, born Angelo Siciliano
, 1892 Acri
– December 23
, Long Beach, New York
) was the developer of a bodybuilding
method and its associated exercise
program, most well-known for a landmark advertising
campaign featuring his name and likeness, which has been described as one of the most lasting and memorable ad campaigns of all time.
According to Atlas, he trained himself to develop his body from that of a "scrawny weakling", eventually becoming the most popular muscleman of his day. He took the name "Charles Atlas" after a friend told him he resembled the statue of Atlas on top of a hotel in Coney Island, and legally changed his name in 1922. His company, Charles Atlas Ltd., was founded in 1929 and, as of 2008, continues marketing a fitness program for the "97-pound weakling." The company is now owned by Jeffrey C. Hogue.
Born Angelo Siciliano
(also called Angelino) in Acri
, in Calabria
in 1892, he moved to Brooklyn
, New York
in 1905, took the name Charles, and became a leather worker. Although it has been said by some that he had been a small, weak child, by his own admission Siciliano was not undersized when he started training. Siciliano worked hard to develop his physique
; he tried many forms of exercise initially, using weights
, and gymnastic
. Atlas was inspired by other fitness
and health advocates who preceded him. World-renowned strongman Eugene Sandow
, and Bernarr MacFadden
, creator of "Physical Culture," both set the stage for Atlas.
After being bullied, the young Siciliano joined the YMCA, and began to do numerous exercise routines. He became obsessed with strength. One day, he watched a tiger stretching in the zoo, and asked himself, "How does Mr. Tiger keep in physical condition? Did you ever see a tiger with a barbell?" He concluded that lions and tigers became strong by pitting muscle against muscle.
In 1921, Bernarr MacFadden, publisher of the magazine Physical Culture, dubbed Atlas "The World's Most Perfectly Developed Man" in a contest held in Madison Square Garden Atlas was chosen by a cross-disciplined group of health and medical experts, educators, anthropologists, scientists and medical doctors. They viewed Atlas as having the "perfect male body," and placed his physical measurements on file for posterity. He soon took the role of strongman in the Coney Island Circus Side Show.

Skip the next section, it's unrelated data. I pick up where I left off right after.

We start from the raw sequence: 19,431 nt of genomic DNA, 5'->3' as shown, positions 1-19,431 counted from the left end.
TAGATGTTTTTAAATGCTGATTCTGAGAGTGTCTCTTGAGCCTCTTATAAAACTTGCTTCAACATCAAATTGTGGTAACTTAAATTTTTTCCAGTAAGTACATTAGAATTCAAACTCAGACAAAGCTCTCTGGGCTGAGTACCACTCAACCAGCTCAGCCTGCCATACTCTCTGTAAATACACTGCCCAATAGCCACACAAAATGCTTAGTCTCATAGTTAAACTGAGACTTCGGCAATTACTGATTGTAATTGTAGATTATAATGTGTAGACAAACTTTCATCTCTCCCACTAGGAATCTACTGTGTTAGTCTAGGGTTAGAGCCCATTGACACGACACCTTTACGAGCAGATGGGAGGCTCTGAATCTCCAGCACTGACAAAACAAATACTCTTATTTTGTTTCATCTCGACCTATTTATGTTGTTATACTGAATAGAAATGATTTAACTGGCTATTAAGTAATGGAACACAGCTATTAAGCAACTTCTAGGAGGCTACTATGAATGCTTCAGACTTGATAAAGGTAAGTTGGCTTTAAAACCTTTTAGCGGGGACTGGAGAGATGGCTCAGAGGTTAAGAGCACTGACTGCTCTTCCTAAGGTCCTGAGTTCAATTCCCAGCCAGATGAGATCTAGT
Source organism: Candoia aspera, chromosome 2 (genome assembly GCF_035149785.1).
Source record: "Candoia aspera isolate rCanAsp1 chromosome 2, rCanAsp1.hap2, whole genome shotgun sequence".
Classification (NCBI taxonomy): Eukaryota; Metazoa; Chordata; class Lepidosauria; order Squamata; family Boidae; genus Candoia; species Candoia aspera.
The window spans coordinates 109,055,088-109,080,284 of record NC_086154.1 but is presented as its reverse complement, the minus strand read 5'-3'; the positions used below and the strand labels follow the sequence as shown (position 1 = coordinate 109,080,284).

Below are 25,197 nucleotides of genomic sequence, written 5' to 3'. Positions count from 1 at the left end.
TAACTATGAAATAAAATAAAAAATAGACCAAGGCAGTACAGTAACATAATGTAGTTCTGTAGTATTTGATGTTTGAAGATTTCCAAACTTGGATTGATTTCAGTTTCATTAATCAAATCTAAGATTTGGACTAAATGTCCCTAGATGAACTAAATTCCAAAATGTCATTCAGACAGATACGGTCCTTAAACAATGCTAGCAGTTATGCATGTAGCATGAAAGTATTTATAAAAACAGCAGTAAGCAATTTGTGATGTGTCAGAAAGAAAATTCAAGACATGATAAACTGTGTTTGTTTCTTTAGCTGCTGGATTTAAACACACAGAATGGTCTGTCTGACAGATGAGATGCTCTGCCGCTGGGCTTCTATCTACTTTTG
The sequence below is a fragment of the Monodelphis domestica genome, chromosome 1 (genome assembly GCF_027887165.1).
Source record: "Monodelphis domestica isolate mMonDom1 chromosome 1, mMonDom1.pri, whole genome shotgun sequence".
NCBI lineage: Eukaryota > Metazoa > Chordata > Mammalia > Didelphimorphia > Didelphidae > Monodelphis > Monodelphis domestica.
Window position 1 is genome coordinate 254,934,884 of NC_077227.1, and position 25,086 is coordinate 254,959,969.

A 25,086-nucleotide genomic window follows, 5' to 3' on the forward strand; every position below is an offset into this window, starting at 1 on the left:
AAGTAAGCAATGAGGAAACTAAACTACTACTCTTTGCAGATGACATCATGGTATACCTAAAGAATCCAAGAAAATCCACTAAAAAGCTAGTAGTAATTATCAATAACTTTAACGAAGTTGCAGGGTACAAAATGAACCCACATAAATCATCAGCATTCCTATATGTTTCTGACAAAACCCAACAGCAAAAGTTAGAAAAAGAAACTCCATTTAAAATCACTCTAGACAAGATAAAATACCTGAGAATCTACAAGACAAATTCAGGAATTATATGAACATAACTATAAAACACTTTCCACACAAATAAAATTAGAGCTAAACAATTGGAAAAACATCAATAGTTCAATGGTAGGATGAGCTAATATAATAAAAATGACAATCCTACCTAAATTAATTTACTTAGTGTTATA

There is a misconception that Atlas used weights to gain his build. Actually, after trying other systems of exercise and finding they did not work for him, Atlas used his own system of "Dynamic-Tension
" to build his body. The system allegedly turned him into a 180-pound man who was able to pull a 72-ton locomotive
112 feet along railroad tracks
Atlas's "Dynamic-Tension" program consists of twelve lessons and one final perpetual lesson. Each lesson is supplemented with photos of Atlas demonstrating the exercises. Atlas's lesson booklets added commentary that referred to the readers as his friends and gave them an open invitation to write him letters to update him on their progress and stories. His products and lessons have sold millions, and Atlas became the face of fitness.
Besides photographs, Atlas posed for many statues
throughout his life, including the statue of George Washington
in New York
's Washington Square Park
, Dawn of Glory in Brooklyn
's Prospect Park
, and Alexander Hamilton
at the U.S. Treasury
building in Washington, D.C.
Atlas was also an inspiration and a model for later bodybuilders and fitness gurus, including Arnold Schwarzenegger
Atlas died of heart failure at age 80 after his daily jog on the beach (it should be noted that his family had a history of heart attacks). At the time, people were still writing to him. He left behind a son, Herc, and a daughter, Diana.
The print advertisements
The famous Charles Atlas print advertisements became iconic mostly due to them being printed in so many comic books
during the '40s, '50, '60s, and '70s. The typical scenario presented a skinny young man (usually accompanied by a female companion) being threatened by a bully. The bully pushes down the "97-pound weakling" and the girlfriend joins in the derision. The young man goes home, gets angry (usually demonstrated by kicking a chair), and sends away for the Atlas free book. Shortly thereafter, the newly muscled hero returns to the place of his original victimization, seeks out the bully, and beats him up. He is rewarded by the swift return of his girlfriend and the admiration of onlookers.
The ad was said to be based on an experience the real Atlas had as a boy. With variations, it was a mainstay of comic books and boys magazines for decades.The ads usually conclude with the words, "As is true of all the exercises in Atlas's course, you can do these exercises almost anywhere."